Climate change played a significant role in Horn of Africa drought, study finds

An international team of climate scientists from the World Weather Attribution group has found in a study that human-caused climate change played a significant role in the recent drought in the Horn of Africa.

Based on the analysis, it was revealed that the drought in the Horn of Africa would not have been as devastating as it is if not for the effect of greenhouse gas emissions.

Scientists used weather data and computer models to compare the climate of today, after reaching about 1.2°C of global warming since the late 1800s, to the climate of the past. They followed peer-reviewed methods.

The report revealed temperatures have significantly increased causing evaporation from soil and plants. This has been attributed to agricultural drought, widespread crop failures, and livestock deaths which have left more than 20 million people at risk of acute food insecurity.

According to Cheikh Kane, Climate Resilience Policy Advisor at the Red Cross Red Crescent Climate Centre, there’s a need to reinforce the things that are working, including formal and informal social protection mechanisms, early warning systems, and effective drought management, while looking for ways to reduce the drivers of vulnerability, including state fragility and conflict, environmental degradation, rain-dependent livelihoods, poverty, and marginalization.

“People in the Horn of Africa are no strangers to drought, but the duration of this event stretched people beyond their ability to cope. Five consecutive seasons of below-normal rainfall, combined with rain-dependent livelihoods and vulnerability multipliers, like conflict and state fragility, have created a humanitarian disaster,” Cheikh said.

The analysis taking into comparison 2021 and 2022 rain-affected regions, covering southern Ethiopia, southern Somalia, and eastern Kenya, showed that the two seasons of rain; long rains of March and May as well as short rains of October and December have been compromised.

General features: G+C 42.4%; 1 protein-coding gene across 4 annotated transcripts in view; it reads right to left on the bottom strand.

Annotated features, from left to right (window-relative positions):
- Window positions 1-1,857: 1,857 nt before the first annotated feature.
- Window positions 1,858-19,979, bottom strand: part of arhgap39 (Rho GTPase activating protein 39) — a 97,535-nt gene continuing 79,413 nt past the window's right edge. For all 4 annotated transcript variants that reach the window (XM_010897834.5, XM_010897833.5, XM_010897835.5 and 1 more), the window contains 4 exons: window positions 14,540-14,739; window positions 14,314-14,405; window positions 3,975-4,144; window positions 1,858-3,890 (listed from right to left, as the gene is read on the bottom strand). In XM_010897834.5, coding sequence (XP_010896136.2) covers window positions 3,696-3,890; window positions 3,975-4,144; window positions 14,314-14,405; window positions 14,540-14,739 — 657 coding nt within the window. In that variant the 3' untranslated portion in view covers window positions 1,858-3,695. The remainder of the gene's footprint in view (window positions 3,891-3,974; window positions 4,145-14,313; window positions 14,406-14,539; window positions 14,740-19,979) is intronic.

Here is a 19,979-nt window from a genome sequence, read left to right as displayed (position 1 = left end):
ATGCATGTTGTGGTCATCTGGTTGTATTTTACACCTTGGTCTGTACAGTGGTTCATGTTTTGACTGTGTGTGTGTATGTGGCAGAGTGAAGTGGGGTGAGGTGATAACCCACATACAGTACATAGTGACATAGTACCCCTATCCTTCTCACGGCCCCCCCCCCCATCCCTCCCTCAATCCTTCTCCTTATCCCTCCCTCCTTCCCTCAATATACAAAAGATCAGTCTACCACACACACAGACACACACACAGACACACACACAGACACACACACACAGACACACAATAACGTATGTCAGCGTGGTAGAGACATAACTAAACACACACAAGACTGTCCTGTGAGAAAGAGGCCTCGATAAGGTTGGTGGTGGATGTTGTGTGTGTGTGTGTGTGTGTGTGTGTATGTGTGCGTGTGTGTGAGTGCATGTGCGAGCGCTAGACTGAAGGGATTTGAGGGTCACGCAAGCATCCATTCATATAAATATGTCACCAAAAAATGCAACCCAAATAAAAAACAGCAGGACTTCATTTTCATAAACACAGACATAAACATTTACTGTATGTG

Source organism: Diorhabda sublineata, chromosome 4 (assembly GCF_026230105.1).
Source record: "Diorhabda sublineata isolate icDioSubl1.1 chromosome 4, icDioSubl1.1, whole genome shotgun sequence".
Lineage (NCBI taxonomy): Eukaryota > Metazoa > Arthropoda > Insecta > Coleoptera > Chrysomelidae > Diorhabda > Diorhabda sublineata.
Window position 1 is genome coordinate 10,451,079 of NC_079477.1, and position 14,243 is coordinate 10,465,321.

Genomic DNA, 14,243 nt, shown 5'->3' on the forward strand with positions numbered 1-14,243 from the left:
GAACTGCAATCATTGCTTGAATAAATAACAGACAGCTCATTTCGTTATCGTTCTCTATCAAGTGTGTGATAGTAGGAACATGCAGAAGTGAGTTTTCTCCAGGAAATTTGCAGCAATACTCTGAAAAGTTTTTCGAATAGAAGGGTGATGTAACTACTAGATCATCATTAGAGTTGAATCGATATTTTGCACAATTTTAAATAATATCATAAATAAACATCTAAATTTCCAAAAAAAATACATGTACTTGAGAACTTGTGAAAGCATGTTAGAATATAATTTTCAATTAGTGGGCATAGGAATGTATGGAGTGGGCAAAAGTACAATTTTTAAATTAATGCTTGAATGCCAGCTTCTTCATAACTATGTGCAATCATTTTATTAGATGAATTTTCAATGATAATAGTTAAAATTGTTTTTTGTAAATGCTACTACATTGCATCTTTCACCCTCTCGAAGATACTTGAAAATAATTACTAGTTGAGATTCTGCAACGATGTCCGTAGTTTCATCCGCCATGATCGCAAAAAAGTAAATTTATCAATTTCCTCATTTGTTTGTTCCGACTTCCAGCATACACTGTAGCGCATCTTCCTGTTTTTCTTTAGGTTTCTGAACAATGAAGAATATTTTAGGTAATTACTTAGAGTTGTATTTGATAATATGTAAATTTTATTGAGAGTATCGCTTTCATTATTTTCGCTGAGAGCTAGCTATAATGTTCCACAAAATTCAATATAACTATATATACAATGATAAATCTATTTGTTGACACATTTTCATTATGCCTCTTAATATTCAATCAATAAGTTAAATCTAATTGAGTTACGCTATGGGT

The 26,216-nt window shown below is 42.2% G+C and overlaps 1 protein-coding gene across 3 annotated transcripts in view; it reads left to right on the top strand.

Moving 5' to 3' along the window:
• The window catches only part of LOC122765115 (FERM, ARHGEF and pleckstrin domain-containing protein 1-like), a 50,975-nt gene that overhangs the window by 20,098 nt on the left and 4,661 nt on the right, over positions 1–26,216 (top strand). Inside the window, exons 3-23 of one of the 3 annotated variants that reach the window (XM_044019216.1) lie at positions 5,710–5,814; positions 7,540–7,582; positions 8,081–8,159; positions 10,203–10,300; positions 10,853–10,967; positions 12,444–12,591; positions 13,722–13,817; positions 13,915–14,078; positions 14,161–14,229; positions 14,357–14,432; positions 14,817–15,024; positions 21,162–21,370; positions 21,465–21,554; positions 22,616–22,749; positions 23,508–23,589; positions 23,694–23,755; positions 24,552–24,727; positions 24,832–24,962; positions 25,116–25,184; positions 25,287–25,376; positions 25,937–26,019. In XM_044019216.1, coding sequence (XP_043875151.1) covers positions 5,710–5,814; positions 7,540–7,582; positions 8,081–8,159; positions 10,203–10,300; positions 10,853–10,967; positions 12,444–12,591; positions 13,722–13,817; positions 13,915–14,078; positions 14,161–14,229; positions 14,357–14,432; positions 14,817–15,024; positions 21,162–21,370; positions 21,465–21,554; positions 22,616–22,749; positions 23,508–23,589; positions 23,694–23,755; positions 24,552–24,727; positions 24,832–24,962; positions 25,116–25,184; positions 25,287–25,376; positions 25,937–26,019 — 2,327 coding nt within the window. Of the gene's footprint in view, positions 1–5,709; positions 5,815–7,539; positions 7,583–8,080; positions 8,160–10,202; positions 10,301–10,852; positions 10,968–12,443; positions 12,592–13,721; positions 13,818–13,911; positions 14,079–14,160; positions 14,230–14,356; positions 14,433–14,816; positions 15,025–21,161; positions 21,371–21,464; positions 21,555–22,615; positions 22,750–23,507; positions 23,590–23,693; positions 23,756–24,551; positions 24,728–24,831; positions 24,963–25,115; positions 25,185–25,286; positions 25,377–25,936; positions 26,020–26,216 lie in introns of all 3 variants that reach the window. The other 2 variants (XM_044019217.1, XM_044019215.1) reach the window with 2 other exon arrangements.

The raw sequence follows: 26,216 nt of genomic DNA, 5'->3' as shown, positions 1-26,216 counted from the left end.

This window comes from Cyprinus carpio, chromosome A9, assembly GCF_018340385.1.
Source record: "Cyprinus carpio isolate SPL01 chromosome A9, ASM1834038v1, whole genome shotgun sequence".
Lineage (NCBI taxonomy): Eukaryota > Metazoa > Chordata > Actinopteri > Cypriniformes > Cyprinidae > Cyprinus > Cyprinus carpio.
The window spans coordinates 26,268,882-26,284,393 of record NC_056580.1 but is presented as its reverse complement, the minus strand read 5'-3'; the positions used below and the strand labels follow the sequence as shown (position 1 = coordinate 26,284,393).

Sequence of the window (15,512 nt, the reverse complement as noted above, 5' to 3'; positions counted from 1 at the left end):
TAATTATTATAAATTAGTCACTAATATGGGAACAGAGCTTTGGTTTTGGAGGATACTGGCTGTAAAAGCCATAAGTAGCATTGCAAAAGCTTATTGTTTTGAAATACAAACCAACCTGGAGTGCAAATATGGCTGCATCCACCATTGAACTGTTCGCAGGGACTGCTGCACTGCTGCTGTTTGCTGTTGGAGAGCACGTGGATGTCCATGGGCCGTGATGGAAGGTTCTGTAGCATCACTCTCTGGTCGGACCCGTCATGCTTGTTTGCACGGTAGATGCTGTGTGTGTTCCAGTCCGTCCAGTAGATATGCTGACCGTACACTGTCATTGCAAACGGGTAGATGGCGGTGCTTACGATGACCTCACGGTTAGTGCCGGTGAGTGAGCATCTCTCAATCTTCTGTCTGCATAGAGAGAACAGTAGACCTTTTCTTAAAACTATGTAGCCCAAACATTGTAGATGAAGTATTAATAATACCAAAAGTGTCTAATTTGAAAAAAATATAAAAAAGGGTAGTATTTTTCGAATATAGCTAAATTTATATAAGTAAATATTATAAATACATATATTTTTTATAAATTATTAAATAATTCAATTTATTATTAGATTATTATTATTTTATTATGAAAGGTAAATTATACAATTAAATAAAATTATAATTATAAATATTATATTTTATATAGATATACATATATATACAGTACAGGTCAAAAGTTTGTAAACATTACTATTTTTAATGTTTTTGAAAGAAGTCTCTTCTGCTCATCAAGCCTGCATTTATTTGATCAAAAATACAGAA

“This study shows very strongly that drought is much more than just the lack of rain and that the impacts of climate change strongly depend on how vulnerable we are. And one of the main findings from the recently published IPCC synthesis report is that we are way more vulnerable than we thought,” commented Friederike Otto, Senior Lecturer in Climate Science at Grantham Institute – Climate Change and the Environment, Imperial College London.

Findings by the scientists inform of rising temperatures, driven by climate change, as a major factor behind the agricultural drought, as they have significantly increased evapotranspiration, a measure of how much water can evaporate from soil and plants.

Therefore, events like the current drought are now much more intense and more likely to happen due to the effects of climate change on evapotranspiration.

Joyce Kimutai, Principal Meteorologist and Climate Scientist at the Kenya Meteorological Department noted that the findings lay out how frequent yearly droughts compounded with heat extremes, in the main rainy season, will severely impact food security and human health in the Horn of Africa as the climate continues to warm.

“It is time we act and engage differently. Central to this process is to transform and enhance the resilience of our systems. We need to innovate across and throughout food systems, improve collaboration, involve vulnerable groups, make the best use of data and information, as well as incorporate new technologies and traditional knowledge,” she said.

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